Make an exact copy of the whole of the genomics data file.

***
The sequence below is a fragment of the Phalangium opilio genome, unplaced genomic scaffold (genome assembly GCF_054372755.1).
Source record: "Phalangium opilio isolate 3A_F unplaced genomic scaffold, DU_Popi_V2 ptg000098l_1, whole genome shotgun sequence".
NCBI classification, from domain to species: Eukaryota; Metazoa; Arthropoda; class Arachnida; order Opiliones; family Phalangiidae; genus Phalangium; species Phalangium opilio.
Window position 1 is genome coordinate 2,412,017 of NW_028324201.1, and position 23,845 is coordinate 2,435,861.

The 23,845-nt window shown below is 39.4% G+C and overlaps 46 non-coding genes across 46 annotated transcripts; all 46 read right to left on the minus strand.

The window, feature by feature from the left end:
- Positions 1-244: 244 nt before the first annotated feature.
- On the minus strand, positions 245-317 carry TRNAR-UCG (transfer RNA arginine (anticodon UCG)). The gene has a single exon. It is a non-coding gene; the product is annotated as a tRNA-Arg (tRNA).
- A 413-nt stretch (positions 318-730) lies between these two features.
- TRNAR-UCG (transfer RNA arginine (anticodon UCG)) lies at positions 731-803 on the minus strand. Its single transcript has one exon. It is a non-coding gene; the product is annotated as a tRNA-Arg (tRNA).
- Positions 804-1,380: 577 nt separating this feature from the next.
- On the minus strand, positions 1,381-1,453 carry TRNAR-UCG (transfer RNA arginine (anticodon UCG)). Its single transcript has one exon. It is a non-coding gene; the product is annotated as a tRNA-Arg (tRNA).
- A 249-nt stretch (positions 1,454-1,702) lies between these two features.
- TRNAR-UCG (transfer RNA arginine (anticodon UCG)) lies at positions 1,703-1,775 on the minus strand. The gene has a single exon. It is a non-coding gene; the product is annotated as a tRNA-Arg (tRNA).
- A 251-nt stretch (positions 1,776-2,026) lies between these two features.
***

The sequence below is a fragment of the Phalangium opilio genome, unplaced genomic scaffold (genome assembly GCF_054372755.1).
Source record: "Phalangium opilio isolate 3A_F unplaced genomic scaffold, DU_Popi_V2 ptg000098l_1, whole genome shotgun sequence".
NCBI classification, from domain to species: Eukaryota; Metazoa; Arthropoda; class Arachnida; order Opiliones; family Phalangiidae; genus Phalangium; species Phalangium opilio.
Window position 1 is genome coordinate 2,412,017 of NW_028324201.1, and position 23,845 is coordinate 2,435,861.

The 23,845-nt window shown below is 39.4% G+C and overlaps 46 non-coding genes across 46 annotated transcripts; all 46 read right to left on the minus strand.

The window, feature by feature from the left end:
- Positions 1-244: 244 nt before the first annotated feature.
- On the minus strand, positions 245-317 carry TRNAR-UCG (transfer RNA arginine (anticodon UCG)). The gene has a single exon. It is a non-coding gene; the product is annotated as a tRNA-Arg (tRNA).
- A 413-nt stretch (positions 318-730) lies between these two features.
- TRNAR-UCG (transfer RNA arginine (anticodon UCG)) lies at positions 731-803 on the minus strand. Its single transcript has one exon. It is a non-coding gene; the product is annotated as a tRNA-Arg (tRNA).
- Positions 804-1,380: 577 nt separating this feature from the next.
- On the minus strand, positions 1,381-1,453 carry TRNAR-UCG (transfer RNA arginine (anticodon UCG)). Its single transcript has one exon. It is a non-coding gene; the product is annotated as a tRNA-Arg (tRNA).
- A 249-nt stretch (positions 1,454-1,702) lies between these two features.
- TRNAR-UCG (transfer RNA arginine (anticodon UCG)) lies at positions 1,703-1,775 on the minus strand. The gene has a single exon. It is a non-coding gene; the product is annotated as a tRNA-Arg (tRNA).
- A 251-nt stretch (positions 1,776-2,026) lies between these two features.